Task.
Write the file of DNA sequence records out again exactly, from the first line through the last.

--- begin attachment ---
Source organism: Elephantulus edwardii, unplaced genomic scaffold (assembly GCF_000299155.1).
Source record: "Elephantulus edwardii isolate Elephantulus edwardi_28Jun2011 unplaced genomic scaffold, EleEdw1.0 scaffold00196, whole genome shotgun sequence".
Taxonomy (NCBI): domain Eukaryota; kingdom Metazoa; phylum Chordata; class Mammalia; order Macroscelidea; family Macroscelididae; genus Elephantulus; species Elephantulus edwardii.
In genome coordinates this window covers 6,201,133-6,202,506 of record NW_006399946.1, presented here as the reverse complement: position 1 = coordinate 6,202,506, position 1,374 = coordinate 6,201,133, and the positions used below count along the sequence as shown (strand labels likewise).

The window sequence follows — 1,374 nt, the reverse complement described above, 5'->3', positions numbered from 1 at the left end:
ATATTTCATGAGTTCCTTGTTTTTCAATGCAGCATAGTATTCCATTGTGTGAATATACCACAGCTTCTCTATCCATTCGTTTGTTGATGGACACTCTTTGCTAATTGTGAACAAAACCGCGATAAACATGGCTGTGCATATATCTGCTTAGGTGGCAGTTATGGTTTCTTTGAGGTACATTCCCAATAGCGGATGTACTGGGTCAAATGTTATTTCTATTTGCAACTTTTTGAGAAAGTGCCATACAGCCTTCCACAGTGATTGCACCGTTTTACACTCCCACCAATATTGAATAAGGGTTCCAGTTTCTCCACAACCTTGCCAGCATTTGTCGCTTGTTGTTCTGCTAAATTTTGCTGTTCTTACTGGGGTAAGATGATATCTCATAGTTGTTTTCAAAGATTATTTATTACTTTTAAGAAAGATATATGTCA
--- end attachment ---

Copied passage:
Source organism: Elephantulus edwardii, unplaced genomic scaffold (assembly GCF_000299155.1).
Source record: "Elephantulus edwardii isolate Elephantulus edwardi_28Jun2011 unplaced genomic scaffold, EleEdw1.0 scaffold00196, whole genome shotgun sequence".
Taxonomy (NCBI): domain Eukaryota; kingdom Metazoa; phylum Chordata; class Mammalia; order Macroscelidea; family Macroscelididae; genus Elephantulus; species Elephantulus edwardii.
In genome coordinates this window covers 6,201,133-6,202,506 of record NW_006399946.1, presented here as the reverse complement: position 1 = coordinate 6,202,506, position 1,374 = coordinate 6,201,133, and the positions used below count along the sequence as shown (strand labels likewise).

The window sequence follows — 1,374 nt, the reverse complement described above, 5'->3', positions numbered from 1 at the left end:
ATATTTCATGAGTTCCTTGTTTTTCAATGCAGCATAGTATTCCATTGTGTGAATATACCACAGCTTCTCTATCCATTCGTTTGTTGATGGACACTCTTTGCTAATTGTGAACAAAACCGCGATAAACATGGCTGTGCATATATCTGCTTAGGTGGCAGTTATGGTTTCTTTGAGGTACATTCCCAATAGCGGATGTACTGGGTCAAATGTTATTTCTATTTGCAACTTTTTGAGAAAGTGCCATACAGCCTTCCACAGTGATTGCACCGTTTTACACTCCCACCAATATTGAATAAGGGTTCCAGTTTCTCCACAACCTTGCCAGCATTTGTCGCTTGTTGTTCTGCTAAATTTTGCTGTTCTTACTGGGGTAAGATGATATCTCATAGTTGTTTTCAAAGATTATTTATTACTTTTAAGAAAGATATATGTCA